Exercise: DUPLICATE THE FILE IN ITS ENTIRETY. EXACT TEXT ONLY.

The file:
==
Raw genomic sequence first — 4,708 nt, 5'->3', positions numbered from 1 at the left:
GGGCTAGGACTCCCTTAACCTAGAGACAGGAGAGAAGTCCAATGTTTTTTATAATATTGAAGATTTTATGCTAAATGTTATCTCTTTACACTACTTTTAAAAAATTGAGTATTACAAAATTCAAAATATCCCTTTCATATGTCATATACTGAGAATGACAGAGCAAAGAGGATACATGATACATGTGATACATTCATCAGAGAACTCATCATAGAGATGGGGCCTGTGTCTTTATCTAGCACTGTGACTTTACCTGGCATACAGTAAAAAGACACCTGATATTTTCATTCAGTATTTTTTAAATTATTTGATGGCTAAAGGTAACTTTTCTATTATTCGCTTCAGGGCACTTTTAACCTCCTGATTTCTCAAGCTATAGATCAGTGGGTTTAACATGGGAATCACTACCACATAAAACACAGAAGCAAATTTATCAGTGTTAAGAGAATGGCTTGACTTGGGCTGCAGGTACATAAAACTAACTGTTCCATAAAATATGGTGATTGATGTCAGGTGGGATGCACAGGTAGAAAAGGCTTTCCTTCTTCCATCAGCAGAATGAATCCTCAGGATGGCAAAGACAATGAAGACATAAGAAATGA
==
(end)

Raw genomic sequence first — 4,708 nt, 5'->3', positions numbered from 1 at the left:
GGGCTAGGACTCCCTTAACCTAGAGACAGGAGAGAAGTCCAATGTTTTTTATAATATTGAAGATTTTATGCTAAATGTTATCTCTTTACACTACTTTTAAAAAATTGAGTATTACAAAATTCAAAATATCCCTTTCATATGTCATATACTGAGAATGACAGAGCAAAGAGGATACATGATACATGTGATACATTCATCAGAGAACTCATCATAGAGATGGGGCCTGTGTCTTTATCTAGCACTGTGACTTTACCTGGCATACAGTAAAAAGACACCTGATATTTTCATTCAGTATTTTTTAAATTATTTGATGGCTAAAGGTAACTTTTCTATTATTCGCTTCAGGGCACTTTTAACCTCCTGATTTCTCAAGCTATAGATCAGTGGGTTTAACATGGGAATCACTACCACATAAAACACAGAAGCAAATTTATCAGTGTTAAGAGAATGGCTTGACTTGGGCTGCAGGTACATAAAACTAACTGTTCCATAAAATATGGTGATTGATGTCAGGTGGGATGCACAGGTAGAAAAGGCTTTCCTTCTTCCATCAGCAGAATGAATCCTCAGGATGGCAAAGACAATGAAGACATAAGAAATGA